Format

Send to

Choose Destination
Am J Pathol. 2015 May;185(5):1172-84. doi: 10.1016/j.ajpath.2015.01.020. Epub 2015 Mar 17.

The role of formylated peptides and formyl peptide receptor 1 in governing neutrophil function during acute inflammation.

Author information

1
Medical Research Council Centre for Inflammation Research, Queen's Medical Research Institute, University of Edinburgh Medical School, Edinburgh, United Kingdom. Electronic address: david.dorward@ed.ac.uk.
2
Medical Research Council Centre for Inflammation Research, Queen's Medical Research Institute, University of Edinburgh Medical School, Edinburgh, United Kingdom.

Abstract

Neutrophil migration to sites of inflammation and the subsequent execution of multiple functions are designed to contain and kill invading pathogens. These highly regulated and orchestrated processes are controlled by interactions between numerous receptors and their cognate ligands. Unraveling and identifying those that are central to inflammatory processes may represent novel therapeutic targets for the treatment of neutrophil-dominant inflammatory disorders in which dysregulated neutrophil recruitment, function, and elimination serve to potentiate rather than resolve an initial inflammatory insult. The first G protein-coupled receptor to be described on human neutrophils, formyl peptide receptor 1 (FPR1), is one such receptor that plays a significant role in the execution of these functions through multiple intracellular signaling pathways. Recent work has highlighted important observations with regard to both receptor function and the importance and functional relevance of FPR1 in the pathogenesis of a range of both sterile and infective inflammatory conditions. In this review, we explore the multiple components of neutrophil migration and function in both health and disease, with a focus on the role of FPR1 in these processes. The current understanding of FPR1 structure, function, and signaling is examined, alongside discussion of the potential importance of FPR1 in inflammatory diseases suggesting that FPR1 is a key regulator of the inflammatory environment.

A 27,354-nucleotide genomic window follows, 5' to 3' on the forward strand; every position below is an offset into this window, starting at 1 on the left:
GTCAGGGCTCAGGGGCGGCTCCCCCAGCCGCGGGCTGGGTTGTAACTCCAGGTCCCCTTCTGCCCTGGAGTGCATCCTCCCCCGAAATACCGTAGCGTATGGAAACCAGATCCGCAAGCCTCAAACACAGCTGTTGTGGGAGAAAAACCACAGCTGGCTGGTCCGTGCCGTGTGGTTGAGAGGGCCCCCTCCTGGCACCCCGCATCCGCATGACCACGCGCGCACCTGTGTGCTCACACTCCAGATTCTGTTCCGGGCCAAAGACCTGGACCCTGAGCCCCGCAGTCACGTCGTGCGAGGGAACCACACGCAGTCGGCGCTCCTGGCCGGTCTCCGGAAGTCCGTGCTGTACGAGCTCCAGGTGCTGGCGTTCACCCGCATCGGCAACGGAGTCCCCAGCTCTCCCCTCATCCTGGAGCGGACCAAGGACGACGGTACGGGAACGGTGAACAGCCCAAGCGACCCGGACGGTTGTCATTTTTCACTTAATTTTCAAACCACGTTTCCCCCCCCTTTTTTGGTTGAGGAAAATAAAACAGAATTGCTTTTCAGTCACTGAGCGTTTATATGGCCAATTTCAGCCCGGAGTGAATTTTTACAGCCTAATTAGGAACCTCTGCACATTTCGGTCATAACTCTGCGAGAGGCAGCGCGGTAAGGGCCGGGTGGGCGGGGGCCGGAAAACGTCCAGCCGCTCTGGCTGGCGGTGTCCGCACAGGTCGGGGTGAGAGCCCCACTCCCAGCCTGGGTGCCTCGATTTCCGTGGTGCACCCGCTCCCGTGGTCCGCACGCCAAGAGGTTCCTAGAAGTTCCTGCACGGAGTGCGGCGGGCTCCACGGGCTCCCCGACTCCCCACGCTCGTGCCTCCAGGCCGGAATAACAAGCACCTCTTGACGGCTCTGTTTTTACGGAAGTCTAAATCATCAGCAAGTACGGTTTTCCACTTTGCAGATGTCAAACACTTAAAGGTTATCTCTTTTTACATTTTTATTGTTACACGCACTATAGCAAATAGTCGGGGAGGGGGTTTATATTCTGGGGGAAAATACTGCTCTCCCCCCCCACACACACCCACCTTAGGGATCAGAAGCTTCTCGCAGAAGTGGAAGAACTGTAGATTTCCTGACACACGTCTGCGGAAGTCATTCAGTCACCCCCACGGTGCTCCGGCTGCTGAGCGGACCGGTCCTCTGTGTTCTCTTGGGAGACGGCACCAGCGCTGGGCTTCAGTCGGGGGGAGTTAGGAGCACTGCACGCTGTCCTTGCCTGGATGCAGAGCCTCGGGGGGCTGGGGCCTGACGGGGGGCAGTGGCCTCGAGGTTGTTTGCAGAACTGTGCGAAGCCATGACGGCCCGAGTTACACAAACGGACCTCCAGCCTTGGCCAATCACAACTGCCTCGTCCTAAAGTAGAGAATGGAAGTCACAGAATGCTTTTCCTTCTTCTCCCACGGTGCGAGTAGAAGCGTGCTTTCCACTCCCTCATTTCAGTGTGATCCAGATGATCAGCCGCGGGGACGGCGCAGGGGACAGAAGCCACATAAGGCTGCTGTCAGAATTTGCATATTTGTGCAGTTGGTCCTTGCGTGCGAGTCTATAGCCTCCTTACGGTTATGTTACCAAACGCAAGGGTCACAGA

PMID:
25791526
PMCID:
PMC4419282
DOI:
10.1016/j.ajpath.2015.01.020
[Indexed for MEDLINE]
Free PMC Article

Supplemental Content

Full text links

Icon for Elsevier Science Icon for PubMed Central
Loading ...
Support Center